‘The Flaw in the Crystal’ is the longest story in the volume, originally published as a separate novella in 1912.  It features Agatha Verrall, who has been endowed with a healing gift, the ‘crystal’, through which she can assist others who are suffering mental anguish.  She loves Rodney, but he is unhappily married to Bella, and their marital strife is causing both of them to suffer nervous illness.  Agatha uses her ability to maintain Bella and Rodney’s equilibrium, which helps Rodney’s mental state,  The system works well until Agatha’s friend Milly and Milly’s husband Harding come to live close by.  Harding has suffered a complete mental collapse and is potentially dangerous, but Milly refuses to give up and have him put away.  Out of her love for Milly, Agatha extends the crystal influence to Harding, but finds that it is a two-way street, and in her vulnerable state Harding comes to influence her as much as she does him, the powerful turmoil in his mind eventually creating a state of terror in her which traps her as she is subjected to his dreadful inner torment.  When through huge effort she finally manages to escape from his mental orbit, Harding immediately suffers a relapse.  Agatha eventually realises that the flaw in the crystal is her love for Rodney and that for it to work she needs to be pure.  In that state the gift works perfectly for the benefit of anyone to whom she extends it.  The answer is plain: she must give up Rodney to remove the flaw.  By maintaining the link with Bella, now back in love with Rodney, Agatha can ensure that the couple will be happy together, but the price for the restoration of the crystal is the breaking off of her own relationship.  It is a story that might be seen as the depiction of a neurotic delusion, but Agatha convincingly demonstrates that the healing effect is synchronised with her use of the gift.  What is curious about it is the choice of Agatha’s surname.  Sinclair became a member of the Society for Psychical Research in June 1914, but even before that she may have been aware of the Verrall family – Arthur and Margaret and their daughter Helen, who were significant figures in the Society, Margaret and Helen as mediums.  It may not be coincidence that Sinclair chose this name for her main character who can establish a psychic link to assist those who suffer.  The early SPR was an unusual scholarly body in that women were prominent, and it is possible that Sinclair is paying tribute to the contributions they had made in understanding the psychic realm.  However, the implication of the flaw in the crystal is that a psychic link is not necessarily without its dangers, and that negative feedback can prove harmful to the sender if the receiver fails to be passive.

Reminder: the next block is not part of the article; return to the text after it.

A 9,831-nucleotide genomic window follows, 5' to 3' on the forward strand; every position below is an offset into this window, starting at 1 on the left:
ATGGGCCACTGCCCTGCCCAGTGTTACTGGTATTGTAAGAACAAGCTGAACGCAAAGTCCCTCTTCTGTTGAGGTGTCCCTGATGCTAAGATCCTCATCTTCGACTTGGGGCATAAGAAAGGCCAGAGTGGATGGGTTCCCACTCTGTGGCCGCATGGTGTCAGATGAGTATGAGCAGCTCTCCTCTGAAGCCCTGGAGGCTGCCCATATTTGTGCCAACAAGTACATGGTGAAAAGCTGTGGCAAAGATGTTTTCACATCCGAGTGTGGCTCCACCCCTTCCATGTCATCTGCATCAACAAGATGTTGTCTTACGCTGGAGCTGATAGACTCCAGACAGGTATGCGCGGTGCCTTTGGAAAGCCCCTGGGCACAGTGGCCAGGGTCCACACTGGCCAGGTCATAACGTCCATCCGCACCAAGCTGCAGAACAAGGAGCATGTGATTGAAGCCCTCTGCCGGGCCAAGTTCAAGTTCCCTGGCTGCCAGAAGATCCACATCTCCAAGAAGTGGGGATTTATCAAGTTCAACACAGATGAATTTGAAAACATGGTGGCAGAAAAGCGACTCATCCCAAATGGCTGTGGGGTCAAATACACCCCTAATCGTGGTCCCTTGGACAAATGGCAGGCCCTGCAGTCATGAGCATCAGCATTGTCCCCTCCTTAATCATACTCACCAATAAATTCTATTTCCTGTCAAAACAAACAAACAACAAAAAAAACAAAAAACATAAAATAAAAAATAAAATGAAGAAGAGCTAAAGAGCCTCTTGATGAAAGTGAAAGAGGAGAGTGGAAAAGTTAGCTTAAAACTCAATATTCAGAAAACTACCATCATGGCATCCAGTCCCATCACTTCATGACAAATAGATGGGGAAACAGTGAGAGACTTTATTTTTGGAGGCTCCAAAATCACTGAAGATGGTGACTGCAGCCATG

After the slow pace of ‘The Flaw in the Crystal’, ‘The Nature of the Evidence’ is the brisk tale, told by an unnamed narrator, of Marston, deeply in love with his wife Rosamund, who is utterly bereft when she dies.  Despite this he decides to marry again (well, a man has needs) but finds there is a problem.  He cannot consummate his marriage to Pauline because the deceased Rosamund keeps popping up and preventing Marston’s access to the marital bed.  Pauline initially thinks there is something wrong with her husband because she cannot see Rosamund, that is until she feels her predecessor in bed with her one night while poor old Marston is sleeping in a chair.  She is reduced to sleeping in Marston’s single bed.  It’s a kind of Blithe Spirit but in reverse.  Rather than a sexy dead wife supplanted by someone blander, as in Coward’s play, here Rosamund possesses ‘a curious, pure, sweet beauty, like a child’s’ and it is Pauline who is the sexy one, a divorcée with a rackety past, whom Marston physically desires.  Curiously, at one point Pauline comes to Marston in the night wearing a transparent chiffony gown, an image reminiscent of shrouded ghosts, looking to him ‘uncanny and unnatural’.  By contrast, the dead Rosamund seems to be more real to him than the living Pauline.  Having Pauline feel Rosaumnd in bed seems a misstep because it suggests that Rosamund is more than a figment of Marston’s imagination; Marston delusional would have suggested that he was unable to cope with Pauline’s overt sexuality and preferred Rosamund because she did not pose a threat to his fragile masculinity.  The narrator is only able to hint at what resolved the situation but something happened one fateful night, in the library, and the implication the reader draws is that it involved a resumption of Marston and Rosamund’s sexual union.  Whatever it was it sees Marston and Pauline separate, the worldly Pauline beaten by Rosamund’s tough ghost, afraid that her dead rival might get still more forceful in her efforts to rid the house of Pauline if she stays.  Ironically, it is the ghost who is doing the exorcising.  For Marston, Pauline has less passion than Rosamund because as he tells the narrator, you have to get rid of your body to know what true passion is, something Rosamund has shown him.    But this is a tale told second-hand, and we only have Marston’s word this is how it occurred.  Who knows, perhaps the truth was that Pauline represented more woman than he could handle and he created the fiction that Rosamund had returned to explain Pauline’s departure for the narrator’s benefit.  March-Russell notes that we cannot rely on what we are told, but his description of Pauline as a ‘predator’ is a misogynistic way to describe Pauline’s not unreasonable desire to have sex with her husband, however self-centred she is.